A new study proves parachutes are useless
A new study flies in the face of anecdotal evidence and raises questions about how we read data.
- Scientists working at medical schools across the United States discovered that parachutes don't lower the death rate of people jumping out of airplanes.
- The study flies in the face of decades of anecdotal evidence.
- The findings should be carefully applied, due to "minor caveats" with the experimental structure.
There is an old joke that says "If your parachute doesn't deploy, don't worry: you have the rest of your life to fix it." The findings of a new study may put that joke out of fashion, as intrepid scientists found that jumping out of a plane with a parachute didn't lower the death rate of test subjects compared to those who jumped without one.
A leap of faith in anecdotal evidence
The study, published in the light-hearted Christmas edition of BMJ, involved 23 test subjects who were randomly sorted into two groups. One would leap out of an airplane with a parachute while the second would do the same with a regular old backpack. Their survival rates were then compared after they hit the ground. Shockingly, it was found that the rates were the same for both groups!
The authors explained that "Our groundbreaking study found no statistically significant difference in the primary outcome between the treatment and control arms. Our findings should give momentary pause to experts who advocate for routine use of parachutes for jumps from aircraft in recreational or military settings."
A portion of the flow chart explaining the study structure. As you can see, it follows every regulation for a randomized trial with a control group.
Yeh et al.
In order to get people to agree to take part in the study, the scientists had to structure the experiment properly. The airplane was both on the ground and stationary, as they thought it would be impossible to get people to agree to leap from a moving plane several thousand feet up without a parachute. The authors admit this was a "minor caveat" in the study's design.
They don't admit this until the fourth or fifth paragraph into the paper, however, which leads to their larger point.
Beware of headlines
The authors explain that the whole study was designed to highlight the limitations of randomized trials and the dangers of not reading past the first paragraph of a study. They explain:
"The parachute trial satirically highlights some of the limitations of randomized controlled trials. Nevertheless, we believe that such trials remain the gold standard for the evaluation of most new treatments. The parachute trial does suggest, however, that their accurate interpretation requires more than a cursory reading of the abstract. Rather, interpretation requires a complete and critical appraisal of the study. In addition, our study highlights that studies evaluating devices that are already entrenched in clinical practice face the particularly difficult task of ensuring that patients with the greatest expected benefit from treatment are included during enrollment."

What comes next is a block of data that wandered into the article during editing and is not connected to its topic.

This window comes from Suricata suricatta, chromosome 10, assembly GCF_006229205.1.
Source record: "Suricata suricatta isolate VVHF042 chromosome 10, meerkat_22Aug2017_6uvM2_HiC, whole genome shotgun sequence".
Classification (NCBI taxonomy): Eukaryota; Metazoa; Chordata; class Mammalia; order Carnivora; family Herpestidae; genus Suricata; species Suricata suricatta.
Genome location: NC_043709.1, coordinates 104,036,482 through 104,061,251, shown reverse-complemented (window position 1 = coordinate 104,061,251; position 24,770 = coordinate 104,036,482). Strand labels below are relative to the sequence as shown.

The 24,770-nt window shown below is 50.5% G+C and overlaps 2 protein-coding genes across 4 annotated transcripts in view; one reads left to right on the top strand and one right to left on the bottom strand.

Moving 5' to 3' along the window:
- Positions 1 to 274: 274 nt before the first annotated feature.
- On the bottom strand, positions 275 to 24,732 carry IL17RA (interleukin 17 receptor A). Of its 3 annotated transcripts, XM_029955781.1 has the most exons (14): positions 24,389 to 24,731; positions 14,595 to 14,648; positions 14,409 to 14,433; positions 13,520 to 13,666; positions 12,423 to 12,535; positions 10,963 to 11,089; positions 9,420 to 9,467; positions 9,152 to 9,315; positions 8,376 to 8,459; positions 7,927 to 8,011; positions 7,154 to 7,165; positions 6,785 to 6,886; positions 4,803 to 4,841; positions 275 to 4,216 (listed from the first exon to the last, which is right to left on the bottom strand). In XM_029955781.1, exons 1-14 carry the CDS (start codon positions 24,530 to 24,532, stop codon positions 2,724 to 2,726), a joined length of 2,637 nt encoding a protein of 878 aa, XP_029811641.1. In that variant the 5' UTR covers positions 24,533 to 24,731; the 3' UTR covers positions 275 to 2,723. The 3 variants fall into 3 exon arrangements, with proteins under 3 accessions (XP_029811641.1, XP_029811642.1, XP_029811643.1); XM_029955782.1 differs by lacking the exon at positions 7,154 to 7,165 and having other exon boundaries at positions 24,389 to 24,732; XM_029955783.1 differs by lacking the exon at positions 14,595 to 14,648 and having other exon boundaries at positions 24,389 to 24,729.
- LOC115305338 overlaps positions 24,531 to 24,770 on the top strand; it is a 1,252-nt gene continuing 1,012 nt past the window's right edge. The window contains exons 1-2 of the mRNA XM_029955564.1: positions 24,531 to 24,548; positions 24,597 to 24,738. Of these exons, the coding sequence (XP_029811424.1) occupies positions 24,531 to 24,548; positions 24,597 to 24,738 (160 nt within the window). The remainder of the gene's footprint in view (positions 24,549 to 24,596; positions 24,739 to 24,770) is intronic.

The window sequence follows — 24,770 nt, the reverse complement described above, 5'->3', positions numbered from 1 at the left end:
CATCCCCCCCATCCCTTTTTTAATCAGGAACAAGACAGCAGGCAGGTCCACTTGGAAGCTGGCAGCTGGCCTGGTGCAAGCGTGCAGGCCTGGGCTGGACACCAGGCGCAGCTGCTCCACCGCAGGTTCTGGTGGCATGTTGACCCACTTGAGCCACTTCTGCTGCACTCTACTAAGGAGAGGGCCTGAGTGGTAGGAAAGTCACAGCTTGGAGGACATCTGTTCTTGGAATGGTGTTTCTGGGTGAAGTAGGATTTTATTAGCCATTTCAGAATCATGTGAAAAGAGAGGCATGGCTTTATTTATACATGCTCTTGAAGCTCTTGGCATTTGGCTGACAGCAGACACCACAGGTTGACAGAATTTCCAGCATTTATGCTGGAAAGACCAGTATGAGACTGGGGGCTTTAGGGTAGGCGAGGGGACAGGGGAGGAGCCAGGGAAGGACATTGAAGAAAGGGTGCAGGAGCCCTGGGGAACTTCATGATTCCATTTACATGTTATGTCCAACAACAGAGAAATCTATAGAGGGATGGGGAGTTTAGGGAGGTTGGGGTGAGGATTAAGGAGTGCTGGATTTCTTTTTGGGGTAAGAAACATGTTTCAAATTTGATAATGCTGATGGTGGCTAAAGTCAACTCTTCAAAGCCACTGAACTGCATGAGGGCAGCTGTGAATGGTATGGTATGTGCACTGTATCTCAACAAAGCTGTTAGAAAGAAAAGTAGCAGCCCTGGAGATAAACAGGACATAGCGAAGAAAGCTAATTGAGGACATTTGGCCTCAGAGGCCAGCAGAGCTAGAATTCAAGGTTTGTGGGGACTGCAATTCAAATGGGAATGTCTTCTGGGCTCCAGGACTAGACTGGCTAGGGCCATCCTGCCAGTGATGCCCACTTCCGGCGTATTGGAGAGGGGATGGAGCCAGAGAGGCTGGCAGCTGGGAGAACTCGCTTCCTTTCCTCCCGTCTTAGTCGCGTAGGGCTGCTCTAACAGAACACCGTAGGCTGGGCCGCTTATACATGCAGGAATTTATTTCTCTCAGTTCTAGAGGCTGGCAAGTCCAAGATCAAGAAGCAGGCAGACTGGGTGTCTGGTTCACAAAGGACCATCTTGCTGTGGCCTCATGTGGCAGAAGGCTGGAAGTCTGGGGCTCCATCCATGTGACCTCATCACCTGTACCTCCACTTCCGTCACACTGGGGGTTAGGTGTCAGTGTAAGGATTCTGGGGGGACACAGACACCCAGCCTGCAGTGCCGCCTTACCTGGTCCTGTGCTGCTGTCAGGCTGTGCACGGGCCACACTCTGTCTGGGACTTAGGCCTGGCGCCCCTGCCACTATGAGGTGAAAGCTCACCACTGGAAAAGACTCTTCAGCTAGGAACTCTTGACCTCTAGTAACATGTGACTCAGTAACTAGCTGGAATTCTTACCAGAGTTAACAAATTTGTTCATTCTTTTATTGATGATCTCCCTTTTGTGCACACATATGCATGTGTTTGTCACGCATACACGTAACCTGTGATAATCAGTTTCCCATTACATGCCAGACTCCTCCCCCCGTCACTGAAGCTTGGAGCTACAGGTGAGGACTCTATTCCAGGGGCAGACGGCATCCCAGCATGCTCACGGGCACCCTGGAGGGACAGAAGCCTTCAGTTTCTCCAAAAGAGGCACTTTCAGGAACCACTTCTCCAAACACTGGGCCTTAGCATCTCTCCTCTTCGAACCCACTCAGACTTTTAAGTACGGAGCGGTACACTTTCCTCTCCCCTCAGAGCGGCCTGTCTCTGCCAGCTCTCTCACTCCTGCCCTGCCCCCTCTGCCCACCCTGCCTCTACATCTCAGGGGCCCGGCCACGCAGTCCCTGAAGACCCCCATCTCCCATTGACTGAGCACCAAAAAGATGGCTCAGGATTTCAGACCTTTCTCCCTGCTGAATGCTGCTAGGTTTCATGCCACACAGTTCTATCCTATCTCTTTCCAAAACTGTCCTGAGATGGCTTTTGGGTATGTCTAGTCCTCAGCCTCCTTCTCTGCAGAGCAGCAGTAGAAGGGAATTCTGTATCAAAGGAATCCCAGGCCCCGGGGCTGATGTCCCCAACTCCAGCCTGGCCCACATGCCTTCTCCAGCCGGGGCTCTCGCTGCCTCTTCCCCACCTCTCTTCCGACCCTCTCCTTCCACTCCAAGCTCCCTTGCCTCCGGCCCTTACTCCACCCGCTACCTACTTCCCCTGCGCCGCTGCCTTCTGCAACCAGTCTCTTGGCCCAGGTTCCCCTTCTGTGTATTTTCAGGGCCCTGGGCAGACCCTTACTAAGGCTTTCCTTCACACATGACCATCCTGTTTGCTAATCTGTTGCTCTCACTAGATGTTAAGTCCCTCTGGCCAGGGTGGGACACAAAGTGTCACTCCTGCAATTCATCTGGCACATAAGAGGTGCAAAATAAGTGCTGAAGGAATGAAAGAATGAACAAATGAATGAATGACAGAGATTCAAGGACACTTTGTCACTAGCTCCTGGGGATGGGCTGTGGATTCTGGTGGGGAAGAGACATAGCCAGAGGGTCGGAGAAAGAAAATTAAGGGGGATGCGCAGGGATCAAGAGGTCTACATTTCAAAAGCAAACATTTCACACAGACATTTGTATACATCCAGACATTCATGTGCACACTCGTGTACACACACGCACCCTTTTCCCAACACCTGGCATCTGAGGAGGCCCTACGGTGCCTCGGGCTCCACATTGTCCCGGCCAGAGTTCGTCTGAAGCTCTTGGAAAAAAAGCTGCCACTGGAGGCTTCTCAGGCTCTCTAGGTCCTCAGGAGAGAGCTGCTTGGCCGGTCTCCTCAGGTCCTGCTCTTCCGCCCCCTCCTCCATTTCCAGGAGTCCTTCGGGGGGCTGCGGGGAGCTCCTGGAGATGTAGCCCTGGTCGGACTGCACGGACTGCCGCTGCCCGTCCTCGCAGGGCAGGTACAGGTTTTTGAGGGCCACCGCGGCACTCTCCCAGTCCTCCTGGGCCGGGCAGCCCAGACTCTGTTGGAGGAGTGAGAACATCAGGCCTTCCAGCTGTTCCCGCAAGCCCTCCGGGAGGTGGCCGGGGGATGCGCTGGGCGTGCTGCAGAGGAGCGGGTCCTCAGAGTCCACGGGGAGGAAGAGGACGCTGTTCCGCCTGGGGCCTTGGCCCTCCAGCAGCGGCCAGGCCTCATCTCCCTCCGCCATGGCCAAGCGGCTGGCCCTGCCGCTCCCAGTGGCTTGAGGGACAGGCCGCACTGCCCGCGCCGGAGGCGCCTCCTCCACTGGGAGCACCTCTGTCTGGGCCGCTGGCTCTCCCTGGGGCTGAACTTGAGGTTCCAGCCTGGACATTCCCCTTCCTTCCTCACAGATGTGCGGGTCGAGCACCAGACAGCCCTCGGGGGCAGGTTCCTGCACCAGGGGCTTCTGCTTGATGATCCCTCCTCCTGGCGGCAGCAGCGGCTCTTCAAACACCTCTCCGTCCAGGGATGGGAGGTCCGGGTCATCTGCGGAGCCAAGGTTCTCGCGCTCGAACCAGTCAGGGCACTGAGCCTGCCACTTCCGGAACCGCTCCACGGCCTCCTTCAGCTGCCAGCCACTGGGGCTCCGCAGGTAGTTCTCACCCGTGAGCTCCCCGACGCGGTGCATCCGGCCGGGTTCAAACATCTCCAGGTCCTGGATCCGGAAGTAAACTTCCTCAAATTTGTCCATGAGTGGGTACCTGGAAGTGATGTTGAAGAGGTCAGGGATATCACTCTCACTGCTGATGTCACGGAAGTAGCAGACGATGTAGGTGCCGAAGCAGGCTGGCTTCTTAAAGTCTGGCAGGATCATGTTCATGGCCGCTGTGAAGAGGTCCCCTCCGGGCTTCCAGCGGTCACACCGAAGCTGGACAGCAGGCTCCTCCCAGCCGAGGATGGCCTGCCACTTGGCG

While this study is funny, the questions it raises are real ones. Many influential studies in psychology have been found to be flawed because they used W.E.I.R.D test subjects or were applicable only to a limited range of situations. By clearly showing how accepted procedures can be used to create an absurd little paper, the authors remind us to look closely at the findings of any study.
Admit it, you've read a headline before and then pretended like you read the whole article later when you wanted to talk about it. The point of this silly study is to show just how misleading a summation of a study can be and how important context is in understanding what experiments mean. So have a laugh, and remember to always read more than the study's abstract before you decide to take its supposed findings to heart.
Universities claim to prepare students for the world. How many actually do it?
- Many university mission statements do not live up to their promise, writes Ben Nelson, founder of Minerva, a university designed to develop intellect over content memorization.
- The core competencies that students need for success—critical thinking, communication, problem solving, and cross-cultural understanding, for example—should be intentionally taught, not left to chance.
- These competencies can be summed up with one word: wisdom. True wisdom is the ability to apply one's knowledge appropriately when faced with novel situations.
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Researchers at UT Southwestern noted a 47 percent increase in blood flow to regions associated with memory.
- Researchers at UT Southwestern observed a stark improvement in memory after cardiovascular exercise.
- The year-long study included 30 seniors who all had some form of memory impairment.
- The group of seniors that only stretched for a year did not fair as well in memory tests.